Figure 7: Estimates of evolutionary divergence between sequences. The number of base substitutions per site from between sequences are shown. Analyses were conducted using the Maximum Composite Likelihood model. The analysis involved 22 nucleotide sequences. Codon positions included were 1st+2nd+3rd+Noncoding. All positions containing gaps and missing data were eliminated. There was a total of 8609 positions in the final dataset. The evolutionary analysis was conducted in MEGA 6.0.
S.t. caspius population is native of Caspian Sea and have been mentioned on the Red List as a threatened species. This is a very rare anadromous subspecies in the Caspian Sea territory. The Caspian lake trout reaches 50 kg and lives up to 10 years. This lake trout once spawned in the tributaries of Volga and Ural Rivers is considered to be a subspecies of the migratory Kumzha lake trout. This fish has not been seen in the wild for more than 15 years. It was once more widely distributed in the southwestern Caspian Basin. Mitochondrial genome was selected for this study, because at least in mammals, it is evolving more rapidly than nuclear genome . Mitochondrial genome was used for phylogenetic analysis in three brown trout from the Oden State Fish Hatchery, the Muskegon, and Rogue Rivers, and Lake Michigan by using PCR-RFLP techniques which revealed two haplotypes within the Gilchrist strain, two within the Wild Rose strain, and reproduced with permission of the copyright owner . An additional haplotype was found in three Lake Michigan trout which were determined to be Seeforellen based on Michigan DNR stocking records . The current study also confirmed Berg's theory. Our results were analyzed by different options of MEGA software like Maximum Parsimony analysis of taxa and Pairwise Distance. The results showed a high homology between S.t. caspius, S.t. trutta, S.t. fario and S. trutta. It confirmed a suitable relationship between S.t. caspius and other salmonids that cited here. The results are shown in Figures 3-5. Further analysis of the MEGA gene showed sequence similarity at mtDNA genome between salmonid species. A phylogenetic tree containing S.t. caspius and other salmonids like S.t. trutta, S.t. fario, S. trutta, S. salar and etc. was constructed to further investigate their genetic relatedness (Figure 5). This tree grouped all salmonids in accordance with their conventional phylogeny; the genus Salmonid formed one branch (S.t. caspius, S.t. trutta, S.t. fario and S. trutta) and two genus of Salmo (S. salar; different accession nos.) and oncorhynchus (different accession nos.) formed another branch (Figure 3).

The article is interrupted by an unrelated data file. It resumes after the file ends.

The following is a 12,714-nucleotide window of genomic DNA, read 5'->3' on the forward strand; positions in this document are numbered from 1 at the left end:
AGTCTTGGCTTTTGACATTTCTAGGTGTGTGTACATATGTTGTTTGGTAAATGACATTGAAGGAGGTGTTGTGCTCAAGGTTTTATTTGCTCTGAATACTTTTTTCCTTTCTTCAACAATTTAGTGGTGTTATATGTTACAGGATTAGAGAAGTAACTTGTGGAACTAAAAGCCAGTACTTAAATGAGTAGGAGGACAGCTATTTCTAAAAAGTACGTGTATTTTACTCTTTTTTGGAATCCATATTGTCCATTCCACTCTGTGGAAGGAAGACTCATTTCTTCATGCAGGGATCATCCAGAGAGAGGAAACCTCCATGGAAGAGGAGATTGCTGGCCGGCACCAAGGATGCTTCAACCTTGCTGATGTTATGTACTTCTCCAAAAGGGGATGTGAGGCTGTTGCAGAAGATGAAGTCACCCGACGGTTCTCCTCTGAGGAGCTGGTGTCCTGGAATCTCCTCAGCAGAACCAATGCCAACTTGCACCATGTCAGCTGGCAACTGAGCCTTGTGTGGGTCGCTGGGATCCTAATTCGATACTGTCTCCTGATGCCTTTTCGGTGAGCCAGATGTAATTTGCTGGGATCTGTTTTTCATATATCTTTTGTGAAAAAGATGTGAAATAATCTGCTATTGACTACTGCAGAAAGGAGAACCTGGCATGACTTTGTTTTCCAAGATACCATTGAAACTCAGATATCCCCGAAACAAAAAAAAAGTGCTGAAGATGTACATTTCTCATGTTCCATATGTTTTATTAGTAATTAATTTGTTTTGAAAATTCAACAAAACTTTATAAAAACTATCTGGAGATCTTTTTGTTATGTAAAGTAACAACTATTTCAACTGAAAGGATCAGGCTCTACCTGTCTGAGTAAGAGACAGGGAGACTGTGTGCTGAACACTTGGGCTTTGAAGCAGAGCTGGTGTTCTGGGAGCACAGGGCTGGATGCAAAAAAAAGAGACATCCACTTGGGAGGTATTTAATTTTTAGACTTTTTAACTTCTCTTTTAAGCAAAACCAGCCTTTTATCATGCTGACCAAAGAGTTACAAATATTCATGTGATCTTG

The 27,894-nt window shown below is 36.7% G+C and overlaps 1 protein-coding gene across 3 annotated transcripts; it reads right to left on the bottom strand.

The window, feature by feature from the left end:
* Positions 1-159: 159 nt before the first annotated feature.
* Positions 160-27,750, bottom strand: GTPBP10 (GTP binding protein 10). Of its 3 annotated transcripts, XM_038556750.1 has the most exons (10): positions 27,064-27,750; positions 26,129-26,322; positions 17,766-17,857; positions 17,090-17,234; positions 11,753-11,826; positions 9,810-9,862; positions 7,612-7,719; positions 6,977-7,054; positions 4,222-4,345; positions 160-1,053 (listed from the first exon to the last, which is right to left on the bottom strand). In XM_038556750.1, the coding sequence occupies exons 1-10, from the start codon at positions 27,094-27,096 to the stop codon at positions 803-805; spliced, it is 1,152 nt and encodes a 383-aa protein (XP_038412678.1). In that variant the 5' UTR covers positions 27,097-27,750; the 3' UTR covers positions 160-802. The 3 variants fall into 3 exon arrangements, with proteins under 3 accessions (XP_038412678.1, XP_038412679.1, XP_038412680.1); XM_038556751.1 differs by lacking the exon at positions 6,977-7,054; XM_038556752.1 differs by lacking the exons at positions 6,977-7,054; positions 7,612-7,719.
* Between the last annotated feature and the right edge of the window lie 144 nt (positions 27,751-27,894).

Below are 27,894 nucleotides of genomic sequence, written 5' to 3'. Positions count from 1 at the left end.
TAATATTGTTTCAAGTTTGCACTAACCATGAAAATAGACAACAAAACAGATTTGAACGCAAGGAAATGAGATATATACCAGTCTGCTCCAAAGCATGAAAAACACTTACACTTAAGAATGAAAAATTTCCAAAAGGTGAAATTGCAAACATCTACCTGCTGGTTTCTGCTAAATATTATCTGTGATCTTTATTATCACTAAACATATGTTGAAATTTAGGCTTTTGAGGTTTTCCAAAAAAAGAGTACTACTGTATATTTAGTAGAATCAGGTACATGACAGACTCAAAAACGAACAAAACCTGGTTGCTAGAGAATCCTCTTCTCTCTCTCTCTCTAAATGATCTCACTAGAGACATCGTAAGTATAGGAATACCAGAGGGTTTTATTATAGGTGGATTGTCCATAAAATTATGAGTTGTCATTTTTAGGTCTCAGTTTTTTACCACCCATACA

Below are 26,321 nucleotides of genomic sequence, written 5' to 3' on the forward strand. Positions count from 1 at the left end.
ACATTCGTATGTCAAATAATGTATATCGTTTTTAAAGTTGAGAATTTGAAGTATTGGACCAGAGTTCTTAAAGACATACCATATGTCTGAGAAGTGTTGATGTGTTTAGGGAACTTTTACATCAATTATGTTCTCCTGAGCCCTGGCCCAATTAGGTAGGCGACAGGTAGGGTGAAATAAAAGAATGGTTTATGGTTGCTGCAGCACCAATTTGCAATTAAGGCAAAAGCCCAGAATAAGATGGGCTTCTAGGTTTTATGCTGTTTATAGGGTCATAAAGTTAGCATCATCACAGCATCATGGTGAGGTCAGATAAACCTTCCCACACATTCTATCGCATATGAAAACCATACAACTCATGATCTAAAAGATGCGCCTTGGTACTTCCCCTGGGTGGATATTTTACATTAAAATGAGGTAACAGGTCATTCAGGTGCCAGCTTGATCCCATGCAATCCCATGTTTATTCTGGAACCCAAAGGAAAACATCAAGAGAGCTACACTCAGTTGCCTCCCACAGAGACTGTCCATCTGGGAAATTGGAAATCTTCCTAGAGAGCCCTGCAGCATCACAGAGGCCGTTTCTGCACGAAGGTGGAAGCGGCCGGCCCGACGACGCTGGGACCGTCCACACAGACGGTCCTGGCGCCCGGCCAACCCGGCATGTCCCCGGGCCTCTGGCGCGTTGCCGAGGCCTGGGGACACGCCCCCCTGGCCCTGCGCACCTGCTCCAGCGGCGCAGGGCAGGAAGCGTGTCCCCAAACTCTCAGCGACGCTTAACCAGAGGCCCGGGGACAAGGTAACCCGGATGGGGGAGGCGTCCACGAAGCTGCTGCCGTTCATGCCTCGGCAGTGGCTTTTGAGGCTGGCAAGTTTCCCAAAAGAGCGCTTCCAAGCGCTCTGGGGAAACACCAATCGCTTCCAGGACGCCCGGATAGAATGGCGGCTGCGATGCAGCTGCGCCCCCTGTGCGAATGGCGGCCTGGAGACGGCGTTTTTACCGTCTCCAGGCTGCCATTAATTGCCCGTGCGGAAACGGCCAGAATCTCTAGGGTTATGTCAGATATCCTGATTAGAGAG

The low variability recorded between S.t. caspius (within a population of S.t. caspius) may be the result acquired from substantial interpopulation diversity in this species (Figure 3). For example, S.t. caspius may migrate from salt water (Caspian Sea) to spawn in fresh water (the rivers connected to it). Moreover genetic variability between the populations of salmonids like S.t. caspius, S.t. trutta, S.t. fario and O. mykiss found in the current study may be related to life history characteristics of the particular populations that are connected geographically. Similar studies have done by Bernatchez , Wills , Tiano  and Apostolidis, et al.  on the brown trout populations by partial mitochondrial genomic such as ND1, ND5/6 genes. They proposed that brown trout populations had limited spawning and nursery conditions in their environment compared to other populations which could lead to low recruitment. Atypical recommitment resulting in low effective population sizes or repeated bottlenecks could lead to a loss of genetic variability. However, isolation combined with a population bottleneck and genetic drift could also result in significant genetic differentiation among brown trout populations. In current study a variety between S.t. caspius, O. mykiss, and S. salar populations were found that are related to spawning and life history (Figures 3-5). Furthermore, phylogenetic trees would be expected to display conservation as it is a protein coding region by mitochondrial genes group that revealed by Nilsson, et al. , Cornell and Ward . Relatively constant rates of mutation were observed among different salmonid species by these genes too .
The amount of sequence variation between S.t. caspius and other salmonids
In this study, we selected full length of mitochondrial genomics in S.t. caspius for making it possible to examine the relationship among S.t caspius, S.t. trutta, S. salar, and S.t. fario. For getting good quality, the specimens were analyzed by MEGA gene program (Version 6.0). In this study, twenty samples were selected from S.t. caspius. After sequencing the mitochondrial genome, they were analyzed within and between sequences, and no variation between them were found, so one sequence from examined samples was selected for comparing the populations.
Mitochondrial genomics is widely accepted as an essential tool for determining relationships among closely related species . Furthermore here the high rate of nucleotide substitution between S. trutta and S.t. caspius is displayed in Figures 1 and 2 which show the graphical mapping of mitochondrial genomics in S.t. caspius and S. trutta. Results showed that mitochondrial genome in its circular form started in tRNA D(gtc)(Aspartate) and cytochrome 3 gene in S.t. caspius, but for S. trutta and S. salar it starts from tRNA F(Phenylalanine) and 12 srRNA gene.